Solution:Â

f'(x) =Â [Tex]\lim_{h \to 0}\frac{f(x + h) – f(x)}{h}Â Â Â Â Â Â Â [/Tex]Â

f'(x) =Â [Tex]\lim_{h \to 0}\frac{e^{(x + h)} – e^x}{h}[/Tex]

â‡’ f'(x) =Â [Tex]\lim_{h \to 0}\frac{e^xe^h – e^x}{h}[/Tex]

â‡’ f'(x) =Â [Tex]e^x\lim_{h \to 0}\frac{(e^h – 1)}{h}[/Tex]

This is 0/0 form of the limit. We know thatÂ [Tex]\lim_{h \to 0}\frac{(e^h – 1)}{h} = 1[/Tex]

â‡’ f'(x) =Â [Tex]e^x\lim_{h \to 0}\frac{e^h }{1}[/Tex]

â‡’ f'(x) =Â [Tex]e^x (1)[/Tex]

â‡’f'(x) =ex

f'(0) = 1Â

Notice that the derivative of exponential function is exponential itself.Â

## FAQs on Derivatives

### What is derivative in Maths?

Derivative in Maths is the rate of the instantaneous change in a function with respect to another independent variable.

### What is the differentiation of ln x?

The differentiation of ln x is 1/x

### What are the derivatives of trigonometric function?

The derivatives of trigonometric functions are listed below:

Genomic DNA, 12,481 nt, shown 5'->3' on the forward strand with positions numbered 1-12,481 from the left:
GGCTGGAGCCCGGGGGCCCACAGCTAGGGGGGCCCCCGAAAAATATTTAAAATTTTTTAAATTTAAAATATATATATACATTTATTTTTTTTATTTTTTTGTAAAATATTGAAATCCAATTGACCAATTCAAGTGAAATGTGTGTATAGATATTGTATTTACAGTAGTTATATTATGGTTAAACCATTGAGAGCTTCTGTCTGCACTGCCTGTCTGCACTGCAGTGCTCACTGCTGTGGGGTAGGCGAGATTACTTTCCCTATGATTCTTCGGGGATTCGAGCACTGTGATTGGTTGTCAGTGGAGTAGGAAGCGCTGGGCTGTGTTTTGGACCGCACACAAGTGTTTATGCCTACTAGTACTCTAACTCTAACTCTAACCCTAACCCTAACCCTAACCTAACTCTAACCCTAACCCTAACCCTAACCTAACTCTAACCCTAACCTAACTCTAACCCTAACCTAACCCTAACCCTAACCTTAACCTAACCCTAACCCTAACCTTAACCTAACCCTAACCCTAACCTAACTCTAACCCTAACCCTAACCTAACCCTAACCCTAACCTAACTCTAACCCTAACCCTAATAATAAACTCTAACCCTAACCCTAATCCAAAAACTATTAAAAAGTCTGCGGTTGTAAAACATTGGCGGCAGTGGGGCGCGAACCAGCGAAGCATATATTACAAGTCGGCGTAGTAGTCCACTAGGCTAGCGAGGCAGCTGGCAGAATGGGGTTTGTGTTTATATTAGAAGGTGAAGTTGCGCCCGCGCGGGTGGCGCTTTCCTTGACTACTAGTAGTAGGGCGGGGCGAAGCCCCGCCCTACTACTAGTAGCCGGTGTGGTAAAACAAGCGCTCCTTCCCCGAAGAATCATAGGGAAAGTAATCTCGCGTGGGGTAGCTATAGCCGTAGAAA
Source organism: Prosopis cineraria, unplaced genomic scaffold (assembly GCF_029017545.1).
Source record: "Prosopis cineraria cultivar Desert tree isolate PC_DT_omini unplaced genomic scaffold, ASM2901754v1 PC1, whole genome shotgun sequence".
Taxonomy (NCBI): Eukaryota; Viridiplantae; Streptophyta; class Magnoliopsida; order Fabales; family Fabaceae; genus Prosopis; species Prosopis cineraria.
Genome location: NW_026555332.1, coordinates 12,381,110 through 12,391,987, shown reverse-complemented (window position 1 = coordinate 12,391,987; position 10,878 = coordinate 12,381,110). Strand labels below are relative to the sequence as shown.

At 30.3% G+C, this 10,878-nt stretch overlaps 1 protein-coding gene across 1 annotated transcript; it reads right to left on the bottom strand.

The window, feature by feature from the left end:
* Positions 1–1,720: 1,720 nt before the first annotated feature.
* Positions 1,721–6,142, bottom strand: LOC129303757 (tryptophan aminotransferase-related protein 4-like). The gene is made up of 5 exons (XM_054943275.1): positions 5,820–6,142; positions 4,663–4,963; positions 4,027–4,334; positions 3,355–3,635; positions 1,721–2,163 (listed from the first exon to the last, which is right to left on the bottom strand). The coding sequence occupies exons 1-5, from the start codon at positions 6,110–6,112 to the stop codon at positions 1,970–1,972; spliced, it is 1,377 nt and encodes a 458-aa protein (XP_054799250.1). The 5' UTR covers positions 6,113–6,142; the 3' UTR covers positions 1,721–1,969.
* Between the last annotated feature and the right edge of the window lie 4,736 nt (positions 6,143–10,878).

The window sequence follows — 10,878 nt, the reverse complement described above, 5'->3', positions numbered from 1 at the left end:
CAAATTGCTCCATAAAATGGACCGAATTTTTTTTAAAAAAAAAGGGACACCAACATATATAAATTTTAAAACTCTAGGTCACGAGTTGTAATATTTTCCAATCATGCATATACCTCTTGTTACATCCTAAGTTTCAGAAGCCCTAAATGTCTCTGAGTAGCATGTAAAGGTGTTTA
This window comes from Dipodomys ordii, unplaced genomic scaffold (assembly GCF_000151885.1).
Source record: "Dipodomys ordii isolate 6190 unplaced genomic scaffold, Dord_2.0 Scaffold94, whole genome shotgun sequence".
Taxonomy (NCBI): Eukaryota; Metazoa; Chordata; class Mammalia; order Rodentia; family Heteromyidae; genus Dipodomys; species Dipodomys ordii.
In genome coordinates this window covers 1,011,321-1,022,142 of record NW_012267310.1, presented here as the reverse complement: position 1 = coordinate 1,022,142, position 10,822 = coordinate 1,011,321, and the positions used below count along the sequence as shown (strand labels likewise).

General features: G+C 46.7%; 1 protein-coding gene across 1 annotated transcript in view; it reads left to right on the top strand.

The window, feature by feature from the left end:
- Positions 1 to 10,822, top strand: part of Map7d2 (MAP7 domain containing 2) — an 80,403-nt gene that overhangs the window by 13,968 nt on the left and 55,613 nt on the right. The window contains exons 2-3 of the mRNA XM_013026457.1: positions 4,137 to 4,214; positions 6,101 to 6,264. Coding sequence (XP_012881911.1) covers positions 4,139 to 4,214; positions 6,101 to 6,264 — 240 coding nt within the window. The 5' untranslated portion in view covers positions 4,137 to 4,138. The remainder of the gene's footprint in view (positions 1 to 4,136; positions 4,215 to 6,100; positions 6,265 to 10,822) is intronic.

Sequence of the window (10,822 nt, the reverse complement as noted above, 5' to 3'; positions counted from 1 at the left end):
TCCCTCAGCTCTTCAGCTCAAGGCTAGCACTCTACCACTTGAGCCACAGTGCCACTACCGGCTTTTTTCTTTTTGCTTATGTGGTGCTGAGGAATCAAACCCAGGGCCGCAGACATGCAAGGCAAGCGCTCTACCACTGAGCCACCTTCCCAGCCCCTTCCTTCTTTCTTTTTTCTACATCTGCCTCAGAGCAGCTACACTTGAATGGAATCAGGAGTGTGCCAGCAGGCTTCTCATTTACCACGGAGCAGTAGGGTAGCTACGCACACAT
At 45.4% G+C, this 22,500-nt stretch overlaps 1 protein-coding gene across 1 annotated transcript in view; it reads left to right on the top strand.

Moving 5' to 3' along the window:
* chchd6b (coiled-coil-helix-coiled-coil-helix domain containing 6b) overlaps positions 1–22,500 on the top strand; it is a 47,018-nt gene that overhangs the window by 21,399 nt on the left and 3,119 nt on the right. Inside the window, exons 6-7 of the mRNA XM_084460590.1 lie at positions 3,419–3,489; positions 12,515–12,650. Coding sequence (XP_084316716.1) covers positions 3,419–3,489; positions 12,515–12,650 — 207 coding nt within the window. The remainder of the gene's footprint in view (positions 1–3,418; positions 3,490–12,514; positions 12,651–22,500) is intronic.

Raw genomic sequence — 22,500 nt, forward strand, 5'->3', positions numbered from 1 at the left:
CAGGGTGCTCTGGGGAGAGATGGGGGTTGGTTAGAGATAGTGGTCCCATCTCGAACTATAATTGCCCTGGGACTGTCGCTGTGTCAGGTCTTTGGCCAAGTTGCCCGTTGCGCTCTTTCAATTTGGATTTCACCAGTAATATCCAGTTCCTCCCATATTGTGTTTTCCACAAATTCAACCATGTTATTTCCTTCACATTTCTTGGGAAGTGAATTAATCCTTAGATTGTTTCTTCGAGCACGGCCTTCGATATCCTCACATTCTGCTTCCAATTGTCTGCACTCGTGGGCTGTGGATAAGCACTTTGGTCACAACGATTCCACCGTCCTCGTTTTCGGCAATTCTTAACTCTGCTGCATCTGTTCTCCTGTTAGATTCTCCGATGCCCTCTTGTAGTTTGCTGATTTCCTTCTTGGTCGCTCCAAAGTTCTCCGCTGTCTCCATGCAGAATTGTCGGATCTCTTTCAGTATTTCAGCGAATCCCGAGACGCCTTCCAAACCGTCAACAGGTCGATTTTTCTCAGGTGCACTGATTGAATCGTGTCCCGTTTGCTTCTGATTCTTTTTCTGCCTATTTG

• d(sin x)/dx = cos x
• d(cos x)/dx = -sin x
• d(tan x)/dx = sec2x
• d(cot x)/dx = -cosec2x
• d(sec x)/dx = sec x tan x
• d(cosec x)/dx = -cosec x cot x

### What is the power rule of derivative?

The power rule of derivatives states that if a function x is raised to some power n i.e. xn then d(xn)/dx = nxn-1.

### What are derivatives in finance?

Derivatives in finance are financial instruments whose value is derived from the value of an underlying asset, index, rate, or other reference. They include options, futures, forwards, and swaps. Derivatives are used for various purposes including hedging against risks, speculating on future price movements, and arbitrage opportunities.

### What is the derivative symbol?

In mathematics, derivative is typically denoted by d/dx , which represents the rate of change of a function with respect to its independent variable x.

### Why is it called derivative?

In mathematics, term “derivative” is used because it represents the rate at which a function changes with respect to its independent variable. Geometrically, the derivative at a certain point corresponds to the slope of the tangent line to the curve at that point. It’s called a derivative because it describes how one quantity is derived from another through the process of differentiation in calculus.